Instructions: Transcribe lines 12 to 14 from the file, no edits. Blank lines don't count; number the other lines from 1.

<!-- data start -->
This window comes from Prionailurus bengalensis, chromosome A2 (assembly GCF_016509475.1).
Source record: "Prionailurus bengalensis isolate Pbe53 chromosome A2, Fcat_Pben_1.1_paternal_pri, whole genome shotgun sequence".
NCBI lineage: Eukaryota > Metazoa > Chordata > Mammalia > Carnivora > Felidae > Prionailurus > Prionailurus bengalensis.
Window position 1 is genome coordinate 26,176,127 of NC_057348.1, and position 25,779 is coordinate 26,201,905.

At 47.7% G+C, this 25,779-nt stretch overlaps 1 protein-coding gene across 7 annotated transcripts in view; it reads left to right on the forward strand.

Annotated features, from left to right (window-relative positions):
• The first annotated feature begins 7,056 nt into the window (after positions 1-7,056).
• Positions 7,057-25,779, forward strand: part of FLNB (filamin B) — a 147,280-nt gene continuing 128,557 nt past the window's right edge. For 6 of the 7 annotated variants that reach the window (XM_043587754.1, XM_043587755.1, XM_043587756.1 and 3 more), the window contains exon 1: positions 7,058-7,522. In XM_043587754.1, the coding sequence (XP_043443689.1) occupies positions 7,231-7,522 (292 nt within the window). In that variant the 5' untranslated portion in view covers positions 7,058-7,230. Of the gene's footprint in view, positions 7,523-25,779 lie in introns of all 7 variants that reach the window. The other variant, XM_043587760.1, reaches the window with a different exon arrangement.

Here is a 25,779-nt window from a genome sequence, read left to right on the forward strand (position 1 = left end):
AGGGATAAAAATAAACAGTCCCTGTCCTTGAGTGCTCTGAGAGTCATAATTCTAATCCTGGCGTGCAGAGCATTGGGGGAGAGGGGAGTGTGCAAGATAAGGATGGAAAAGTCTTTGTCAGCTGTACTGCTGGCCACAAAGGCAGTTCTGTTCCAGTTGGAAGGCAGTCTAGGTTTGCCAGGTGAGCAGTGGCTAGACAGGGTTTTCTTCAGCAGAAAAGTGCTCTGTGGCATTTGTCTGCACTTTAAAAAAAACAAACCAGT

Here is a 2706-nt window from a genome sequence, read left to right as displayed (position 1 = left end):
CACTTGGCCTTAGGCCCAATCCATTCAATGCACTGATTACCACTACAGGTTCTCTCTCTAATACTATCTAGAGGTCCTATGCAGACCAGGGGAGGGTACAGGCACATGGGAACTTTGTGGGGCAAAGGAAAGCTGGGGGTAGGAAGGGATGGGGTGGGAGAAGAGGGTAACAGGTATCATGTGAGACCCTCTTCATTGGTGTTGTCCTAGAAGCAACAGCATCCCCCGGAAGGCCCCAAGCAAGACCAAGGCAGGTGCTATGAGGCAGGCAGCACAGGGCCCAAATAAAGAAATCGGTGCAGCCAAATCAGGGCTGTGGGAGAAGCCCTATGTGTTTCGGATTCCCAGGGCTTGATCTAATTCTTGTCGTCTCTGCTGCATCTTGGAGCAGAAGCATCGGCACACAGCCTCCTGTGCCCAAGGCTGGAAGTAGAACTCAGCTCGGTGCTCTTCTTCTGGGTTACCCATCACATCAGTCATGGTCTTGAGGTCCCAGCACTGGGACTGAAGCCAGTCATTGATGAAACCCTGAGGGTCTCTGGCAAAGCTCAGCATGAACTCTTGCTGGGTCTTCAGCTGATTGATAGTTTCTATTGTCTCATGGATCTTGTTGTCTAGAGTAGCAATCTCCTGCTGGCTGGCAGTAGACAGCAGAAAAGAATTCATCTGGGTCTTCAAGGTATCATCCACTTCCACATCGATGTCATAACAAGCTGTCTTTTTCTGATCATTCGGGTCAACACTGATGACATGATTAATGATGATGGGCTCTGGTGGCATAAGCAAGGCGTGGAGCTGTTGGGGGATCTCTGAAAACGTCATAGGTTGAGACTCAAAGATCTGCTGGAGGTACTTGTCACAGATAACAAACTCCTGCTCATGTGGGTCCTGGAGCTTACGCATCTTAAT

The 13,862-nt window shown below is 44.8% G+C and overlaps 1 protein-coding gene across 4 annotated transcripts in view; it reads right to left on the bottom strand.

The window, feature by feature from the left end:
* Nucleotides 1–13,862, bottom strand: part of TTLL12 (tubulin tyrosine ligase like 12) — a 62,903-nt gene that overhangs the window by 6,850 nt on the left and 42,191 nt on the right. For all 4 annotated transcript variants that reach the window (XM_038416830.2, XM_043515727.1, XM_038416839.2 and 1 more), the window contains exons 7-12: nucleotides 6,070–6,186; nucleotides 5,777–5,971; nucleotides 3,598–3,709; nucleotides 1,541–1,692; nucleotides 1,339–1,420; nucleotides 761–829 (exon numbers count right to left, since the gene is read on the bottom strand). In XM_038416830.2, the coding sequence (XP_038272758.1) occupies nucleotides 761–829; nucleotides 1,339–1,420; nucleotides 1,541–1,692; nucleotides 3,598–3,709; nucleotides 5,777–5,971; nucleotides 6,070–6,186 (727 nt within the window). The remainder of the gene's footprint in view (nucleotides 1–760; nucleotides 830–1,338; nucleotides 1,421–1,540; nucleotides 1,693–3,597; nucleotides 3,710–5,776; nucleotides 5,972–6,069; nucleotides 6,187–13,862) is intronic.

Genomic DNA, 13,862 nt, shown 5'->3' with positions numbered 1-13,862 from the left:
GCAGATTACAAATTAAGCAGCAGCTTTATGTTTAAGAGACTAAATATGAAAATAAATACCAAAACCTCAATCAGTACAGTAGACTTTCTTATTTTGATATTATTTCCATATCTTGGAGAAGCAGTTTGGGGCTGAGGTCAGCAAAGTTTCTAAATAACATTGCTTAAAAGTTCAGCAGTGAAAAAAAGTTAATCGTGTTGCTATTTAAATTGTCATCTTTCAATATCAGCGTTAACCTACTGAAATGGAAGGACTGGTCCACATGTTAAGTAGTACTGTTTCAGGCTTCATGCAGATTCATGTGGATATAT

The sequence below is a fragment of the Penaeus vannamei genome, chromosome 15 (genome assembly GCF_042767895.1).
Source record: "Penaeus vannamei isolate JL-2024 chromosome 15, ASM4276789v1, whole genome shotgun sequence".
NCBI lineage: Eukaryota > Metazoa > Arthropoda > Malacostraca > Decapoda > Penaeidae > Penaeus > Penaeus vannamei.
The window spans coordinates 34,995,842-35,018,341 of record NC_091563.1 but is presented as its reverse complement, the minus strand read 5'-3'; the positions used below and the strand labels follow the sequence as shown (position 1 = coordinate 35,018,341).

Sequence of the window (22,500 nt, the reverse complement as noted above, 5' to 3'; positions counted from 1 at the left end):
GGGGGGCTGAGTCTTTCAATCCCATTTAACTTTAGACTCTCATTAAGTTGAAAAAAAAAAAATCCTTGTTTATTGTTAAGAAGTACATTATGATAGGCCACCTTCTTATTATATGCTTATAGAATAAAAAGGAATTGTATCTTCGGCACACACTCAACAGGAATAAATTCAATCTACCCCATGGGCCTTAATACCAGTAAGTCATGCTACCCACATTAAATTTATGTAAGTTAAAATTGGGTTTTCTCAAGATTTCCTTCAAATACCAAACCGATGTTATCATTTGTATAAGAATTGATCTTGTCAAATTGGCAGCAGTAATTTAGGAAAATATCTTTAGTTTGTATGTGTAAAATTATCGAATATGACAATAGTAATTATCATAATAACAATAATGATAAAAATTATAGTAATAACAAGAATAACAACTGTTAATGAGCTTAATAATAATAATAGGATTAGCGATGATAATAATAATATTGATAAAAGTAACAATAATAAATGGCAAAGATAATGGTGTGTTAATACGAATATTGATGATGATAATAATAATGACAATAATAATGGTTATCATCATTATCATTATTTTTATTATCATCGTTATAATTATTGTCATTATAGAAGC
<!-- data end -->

CACTTGGCCTTAGGCCCAATCCATTCAATGCACTGATTACCACTACAGGTTCTCTCTCTAATACTATCTAGAGGTCCTATGCAGACCAGGGGAGGGTACAGGCACATGGGAACTTTGTGGGGCAAAGGAAAGCTGGGGGTAGGAAGGGATGGGGTGGGAGAAGAGGGTAACAGGTATCATGTGAGACCCTCTTCATTGGTGTTGTCCTAGAAGCAACAGCATCCCCCGGAAGGCCCCAAGCAAGACCAAGGCAGGTGCTATGAGGCAGGCAGCACAGGGCCCAAATAAAGAAATCGGTGCAGCCAAATCAGGGCTGTGGGAGAAGCCCTATGTGTTTCGGATTCCCAGGGCTTGATCTAATTCTTGTCGTCTCTGCTGCATCTTGGAGCAGAAGCATCGGCACACAGCCTCCTGTGCCCAAGGCTGGAAGTAGAACTCAGCTCGGTGCTCTTCTTCTGGGTTACCCATCACATCAGTCATGGTCTTGAGGTCCCAGCACTGGGACTGAAGCCAGTCATTGATGAAACCCTGAGGGTCTCTGGCAAAGCTCAGCATGAACTCTTGCTGGGTCTTCAGCTGATTGATAGTTTCTATTGTCTCATGGATCTTGTTGTCTAGAGTAGCAATCTCCTGCTGGCTGGCAGTAGACAGCAGAAAAGAATTCATCTGGGTCTTCAAGGTATCATCCACTTCCACATCGATGTCATAACAAGCTGTCTTTTTCTGATCATTCGGGTCAACACTGATGACATGATTAATGATGATGGGCTCTGGTGGCATAAGCAAGGCGTGGAGCTGTTGGGGGATCTCTGAAAACGTCATAGGTTGAGACTCAAAGATCTGCTGGAGGTACTTGTCACAGATAACAAACTCCTGCTCATGTGGGTCCTGGAGCTTACGCATCTTAAT

The 13,862-nt window shown below is 44.8% G+C and overlaps 1 protein-coding gene across 4 annotated transcripts in view; it reads right to left on the bottom strand.

The window, feature by feature from the left end: